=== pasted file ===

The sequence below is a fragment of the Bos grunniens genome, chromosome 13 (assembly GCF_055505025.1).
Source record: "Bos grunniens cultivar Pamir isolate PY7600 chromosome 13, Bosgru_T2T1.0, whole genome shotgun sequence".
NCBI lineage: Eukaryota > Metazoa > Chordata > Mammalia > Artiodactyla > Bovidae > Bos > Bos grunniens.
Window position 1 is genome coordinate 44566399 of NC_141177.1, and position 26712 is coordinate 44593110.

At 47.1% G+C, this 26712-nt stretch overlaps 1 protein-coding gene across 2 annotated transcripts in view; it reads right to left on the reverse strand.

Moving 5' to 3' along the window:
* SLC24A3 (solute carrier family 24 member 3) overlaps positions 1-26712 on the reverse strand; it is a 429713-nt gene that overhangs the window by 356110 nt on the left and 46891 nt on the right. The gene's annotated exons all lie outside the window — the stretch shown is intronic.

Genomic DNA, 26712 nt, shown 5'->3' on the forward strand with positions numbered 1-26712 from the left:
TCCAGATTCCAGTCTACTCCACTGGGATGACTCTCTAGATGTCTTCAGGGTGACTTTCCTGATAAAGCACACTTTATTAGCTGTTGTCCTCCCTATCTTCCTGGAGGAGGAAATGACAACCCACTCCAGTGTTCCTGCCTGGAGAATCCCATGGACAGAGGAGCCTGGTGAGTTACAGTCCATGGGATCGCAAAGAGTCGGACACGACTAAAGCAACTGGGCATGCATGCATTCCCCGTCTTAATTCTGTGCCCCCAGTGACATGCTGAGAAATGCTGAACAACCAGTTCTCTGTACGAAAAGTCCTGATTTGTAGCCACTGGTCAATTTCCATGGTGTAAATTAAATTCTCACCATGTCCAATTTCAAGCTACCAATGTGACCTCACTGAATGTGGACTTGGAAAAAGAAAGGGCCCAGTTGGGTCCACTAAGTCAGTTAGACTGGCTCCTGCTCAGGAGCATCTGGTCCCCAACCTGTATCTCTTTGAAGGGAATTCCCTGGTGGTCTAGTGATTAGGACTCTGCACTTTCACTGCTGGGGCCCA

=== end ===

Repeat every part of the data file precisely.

The sequence below is a fragment of the Bos grunniens genome, chromosome 13 (assembly GCF_055505025.1).
Source record: "Bos grunniens cultivar Pamir isolate PY7600 chromosome 13, Bosgru_T2T1.0, whole genome shotgun sequence".
NCBI lineage: Eukaryota > Metazoa > Chordata > Mammalia > Artiodactyla > Bovidae > Bos > Bos grunniens.
Window position 1 is genome coordinate 44566399 of NC_141177.1, and position 26712 is coordinate 44593110.

At 47.1% G+C, this 26712-nt stretch overlaps 1 protein-coding gene across 2 annotated transcripts in view; it reads right to left on the reverse strand.

Moving 5' to 3' along the window:
* SLC24A3 (solute carrier family 24 member 3) overlaps positions 1-26712 on the reverse strand; it is a 429713-nt gene that overhangs the window by 356110 nt on the left and 46891 nt on the right. The gene's annotated exons all lie outside the window — the stretch shown is intronic.

Genomic DNA, 26712 nt, shown 5'->3' on the forward strand with positions numbered 1-26712 from the left:
TCCAGATTCCAGTCTACTCCACTGGGATGACTCTCTAGATGTCTTCAGGGTGACTTTCCTGATAAAGCACACTTTATTAGCTGTTGTCCTCCCTATCTTCCTGGAGGAGGAAATGACAACCCACTCCAGTGTTCCTGCCTGGAGAATCCCATGGACAGAGGAGCCTGGTGAGTTACAGTCCATGGGATCGCAAAGAGTCGGACACGACTAAAGCAACTGGGCATGCATGCATTCCCCGTCTTAATTCTGTGCCCCCAGTGACATGCTGAGAAATGCTGAACAACCAGTTCTCTGTACGAAAAGTCCTGATTTGTAGCCACTGGTCAATTTCCATGGTGTAAATTAAATTCTCACCATGTCCAATTTCAAGCTACCAATGTGACCTCACTGAATGTGGACTTGGAAAAAGAAAGGGCCCAGTTGGGTCCACTAAGTCAGTTAGACTGGCTCCTGCTCAGGAGCATCTGGTCCCCAACCTGTATCTCTTTGAAGGGAATTCCCTGGTGGTCTAGTGATTAGGACTCTGCACTTTCACTGCTGGGGCCCA